I don’t mean the bird species, which is found in North America and also in different varieties elsewhere in the world. I’m not talking about the wizard, either. I’m referring, rather, to the Merlin Bird ID app that I wrote about last month. It turns out that Cornell Tech and Caltech, working together as a team called Visipedia, have been developing a new tool with the Cornell Lab of Ornithology for Merlin Bird ID that involves computerized identification of bird photos. Called Merlin Photo ID, this beta-stage program can take an image of one of North America’s most common bird species (a pool of 400) and identify it after a human user has pointed out where its bill, eye, and tail are.
And after testing it out for a bit I learned that it doesn’t even need all of those data points! I started out with an easy shot of a Red-winged Blackbird. The program asks where and when you took the photo, so that it can use the same eBird data the normal Merlin Bird ID app uses to figure out the most likely species. Then it asks you to box in the bird and click on the points you can see in my screenshot below:
A male Red-winged Blackbird should have been a quick ID for the program, and it was! Next I tried a male Indigo Bunting, also a fairly simple matter for the artificial intelligence. Then I gave it a slightly trickier shot of an Eastern Phoebe, which has six “similar species” listed in its All About Bird page by the Cornell Lab of O. Phoebes and other flycatchers are often identified with the help of distinct calls and behavior, and obviously the Merlin program doesn’t have the benefit of these field notes, but nevertheless it distinguished my photo from the potentially confusing Willow Flycatcher or Eastern Wood-Pewee — both of which, I’ll point out, I saw the same day as the pictured phoebe!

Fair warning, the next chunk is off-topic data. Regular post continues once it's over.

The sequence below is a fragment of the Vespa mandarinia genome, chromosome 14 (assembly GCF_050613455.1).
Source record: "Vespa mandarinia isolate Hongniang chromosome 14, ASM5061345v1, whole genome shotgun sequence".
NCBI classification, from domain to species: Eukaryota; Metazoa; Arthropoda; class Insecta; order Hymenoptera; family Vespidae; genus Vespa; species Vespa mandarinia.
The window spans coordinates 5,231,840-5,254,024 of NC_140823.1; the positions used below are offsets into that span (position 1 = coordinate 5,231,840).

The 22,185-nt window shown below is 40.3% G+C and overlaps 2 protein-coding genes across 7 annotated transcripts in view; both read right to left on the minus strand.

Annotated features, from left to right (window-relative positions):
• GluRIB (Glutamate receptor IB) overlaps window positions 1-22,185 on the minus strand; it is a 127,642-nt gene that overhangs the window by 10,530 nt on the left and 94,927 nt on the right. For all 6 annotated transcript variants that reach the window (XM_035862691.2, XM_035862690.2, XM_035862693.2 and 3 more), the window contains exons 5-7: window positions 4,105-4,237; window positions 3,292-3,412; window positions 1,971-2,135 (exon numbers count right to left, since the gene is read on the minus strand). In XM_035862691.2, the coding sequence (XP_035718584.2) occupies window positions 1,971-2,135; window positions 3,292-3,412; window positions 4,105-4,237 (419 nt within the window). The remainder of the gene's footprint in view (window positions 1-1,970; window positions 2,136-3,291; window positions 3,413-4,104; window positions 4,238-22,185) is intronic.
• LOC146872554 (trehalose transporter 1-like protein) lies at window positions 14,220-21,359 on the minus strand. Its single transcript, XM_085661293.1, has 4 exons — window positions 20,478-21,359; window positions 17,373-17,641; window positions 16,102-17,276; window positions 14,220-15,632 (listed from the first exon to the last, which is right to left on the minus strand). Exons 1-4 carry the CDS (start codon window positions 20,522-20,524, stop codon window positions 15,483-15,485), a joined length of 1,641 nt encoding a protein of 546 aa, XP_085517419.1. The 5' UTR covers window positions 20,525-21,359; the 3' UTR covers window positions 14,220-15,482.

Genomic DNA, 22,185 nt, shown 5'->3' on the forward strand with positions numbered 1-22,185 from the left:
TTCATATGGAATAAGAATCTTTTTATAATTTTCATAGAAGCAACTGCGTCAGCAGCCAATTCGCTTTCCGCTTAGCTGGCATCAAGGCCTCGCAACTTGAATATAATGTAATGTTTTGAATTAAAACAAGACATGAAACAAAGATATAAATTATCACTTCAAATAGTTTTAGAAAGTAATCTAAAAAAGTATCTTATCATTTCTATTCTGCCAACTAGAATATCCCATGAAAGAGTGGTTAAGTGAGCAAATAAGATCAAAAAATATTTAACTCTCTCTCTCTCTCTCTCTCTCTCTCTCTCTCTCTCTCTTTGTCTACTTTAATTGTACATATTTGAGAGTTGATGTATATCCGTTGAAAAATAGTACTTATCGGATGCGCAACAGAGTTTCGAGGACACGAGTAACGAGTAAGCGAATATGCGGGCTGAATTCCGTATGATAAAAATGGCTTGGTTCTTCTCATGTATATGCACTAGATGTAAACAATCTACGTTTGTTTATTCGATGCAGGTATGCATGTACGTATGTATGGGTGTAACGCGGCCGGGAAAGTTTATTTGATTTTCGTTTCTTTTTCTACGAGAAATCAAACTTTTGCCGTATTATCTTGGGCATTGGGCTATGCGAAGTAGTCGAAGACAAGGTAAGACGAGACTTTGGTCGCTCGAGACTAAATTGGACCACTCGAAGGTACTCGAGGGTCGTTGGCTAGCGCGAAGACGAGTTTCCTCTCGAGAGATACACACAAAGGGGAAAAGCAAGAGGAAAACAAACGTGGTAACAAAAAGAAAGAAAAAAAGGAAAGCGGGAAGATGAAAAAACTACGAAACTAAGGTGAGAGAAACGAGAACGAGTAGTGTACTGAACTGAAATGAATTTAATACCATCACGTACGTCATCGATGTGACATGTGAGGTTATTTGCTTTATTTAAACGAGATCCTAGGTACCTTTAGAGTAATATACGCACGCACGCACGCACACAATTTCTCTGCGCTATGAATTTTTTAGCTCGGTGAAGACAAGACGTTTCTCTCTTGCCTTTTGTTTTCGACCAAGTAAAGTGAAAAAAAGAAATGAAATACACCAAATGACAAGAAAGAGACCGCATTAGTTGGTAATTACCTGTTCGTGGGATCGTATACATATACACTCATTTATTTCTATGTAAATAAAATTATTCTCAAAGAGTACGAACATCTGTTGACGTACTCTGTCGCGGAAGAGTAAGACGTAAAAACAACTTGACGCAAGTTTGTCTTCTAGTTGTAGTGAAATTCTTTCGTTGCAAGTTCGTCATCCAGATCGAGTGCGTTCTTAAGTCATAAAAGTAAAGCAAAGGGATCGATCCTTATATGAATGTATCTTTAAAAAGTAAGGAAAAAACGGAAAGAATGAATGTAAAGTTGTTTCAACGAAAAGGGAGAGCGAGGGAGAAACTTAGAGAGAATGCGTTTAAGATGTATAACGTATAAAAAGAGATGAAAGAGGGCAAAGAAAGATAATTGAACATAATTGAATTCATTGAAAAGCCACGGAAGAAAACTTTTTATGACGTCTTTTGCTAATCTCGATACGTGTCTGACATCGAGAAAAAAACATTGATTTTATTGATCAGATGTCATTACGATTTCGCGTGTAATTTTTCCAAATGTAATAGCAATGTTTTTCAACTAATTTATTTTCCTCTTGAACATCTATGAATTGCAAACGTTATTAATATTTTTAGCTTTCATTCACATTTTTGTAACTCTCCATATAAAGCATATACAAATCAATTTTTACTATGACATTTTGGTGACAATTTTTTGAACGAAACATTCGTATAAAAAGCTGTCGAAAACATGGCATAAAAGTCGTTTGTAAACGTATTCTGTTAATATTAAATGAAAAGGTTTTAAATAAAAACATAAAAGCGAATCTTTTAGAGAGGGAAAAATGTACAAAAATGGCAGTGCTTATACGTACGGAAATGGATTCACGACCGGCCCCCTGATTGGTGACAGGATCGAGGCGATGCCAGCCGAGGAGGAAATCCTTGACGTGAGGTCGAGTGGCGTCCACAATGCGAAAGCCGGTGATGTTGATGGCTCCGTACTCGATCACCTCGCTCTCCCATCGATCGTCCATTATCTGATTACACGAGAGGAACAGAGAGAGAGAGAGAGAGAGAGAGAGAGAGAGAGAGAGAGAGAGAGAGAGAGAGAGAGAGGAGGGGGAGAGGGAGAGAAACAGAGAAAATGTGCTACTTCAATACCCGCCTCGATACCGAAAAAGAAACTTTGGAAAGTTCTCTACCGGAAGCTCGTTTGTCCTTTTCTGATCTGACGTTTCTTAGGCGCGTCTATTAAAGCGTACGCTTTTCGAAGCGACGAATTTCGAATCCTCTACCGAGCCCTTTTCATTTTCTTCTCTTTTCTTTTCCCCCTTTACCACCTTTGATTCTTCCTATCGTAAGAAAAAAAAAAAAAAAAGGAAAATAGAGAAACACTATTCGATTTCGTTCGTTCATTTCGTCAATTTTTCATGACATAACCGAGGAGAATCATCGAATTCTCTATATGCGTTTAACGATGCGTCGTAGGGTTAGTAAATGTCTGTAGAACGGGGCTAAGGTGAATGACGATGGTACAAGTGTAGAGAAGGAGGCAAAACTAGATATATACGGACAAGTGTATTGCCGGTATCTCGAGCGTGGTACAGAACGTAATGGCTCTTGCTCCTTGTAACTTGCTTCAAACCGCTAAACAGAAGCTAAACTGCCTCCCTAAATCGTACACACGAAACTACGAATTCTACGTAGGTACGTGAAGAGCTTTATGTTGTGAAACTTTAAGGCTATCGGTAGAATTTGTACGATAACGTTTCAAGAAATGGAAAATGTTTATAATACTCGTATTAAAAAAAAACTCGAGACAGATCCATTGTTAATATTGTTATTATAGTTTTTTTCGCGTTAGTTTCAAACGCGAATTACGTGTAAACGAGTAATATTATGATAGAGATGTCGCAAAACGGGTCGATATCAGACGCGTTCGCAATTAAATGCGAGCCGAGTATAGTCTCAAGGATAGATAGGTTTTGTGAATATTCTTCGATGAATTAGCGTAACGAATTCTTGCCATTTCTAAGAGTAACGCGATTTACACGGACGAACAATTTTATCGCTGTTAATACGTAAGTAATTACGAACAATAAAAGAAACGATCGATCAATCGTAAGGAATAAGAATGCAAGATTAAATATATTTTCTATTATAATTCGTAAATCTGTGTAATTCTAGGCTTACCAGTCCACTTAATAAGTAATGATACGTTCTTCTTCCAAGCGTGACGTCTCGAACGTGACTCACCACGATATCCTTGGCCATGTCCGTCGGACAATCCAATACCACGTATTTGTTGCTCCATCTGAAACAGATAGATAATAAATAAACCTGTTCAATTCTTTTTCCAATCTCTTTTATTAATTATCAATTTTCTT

Finally, I decided to see if a missing data point would mess with Merlin Photo ID to the point that it wouldn’t put the correct bird as the most likely species. I gave it a photo of a Great Crested Flycatcher, admittedly not a terribly hard bird to identify if you’re not in a range border zone, where the whole tail and leg region was blocked by a bush, so the program only had the eye and bill points to go by. After a slightly longer calculation time than the previous attempts (and still well under a minute), Merlin Photo ID got it right again! Eventually this automated identification tool will get incorporated into the current Merlin app, but even while limited to computer web-browser use at the moment I’m sure lots of people will find it quite helpful.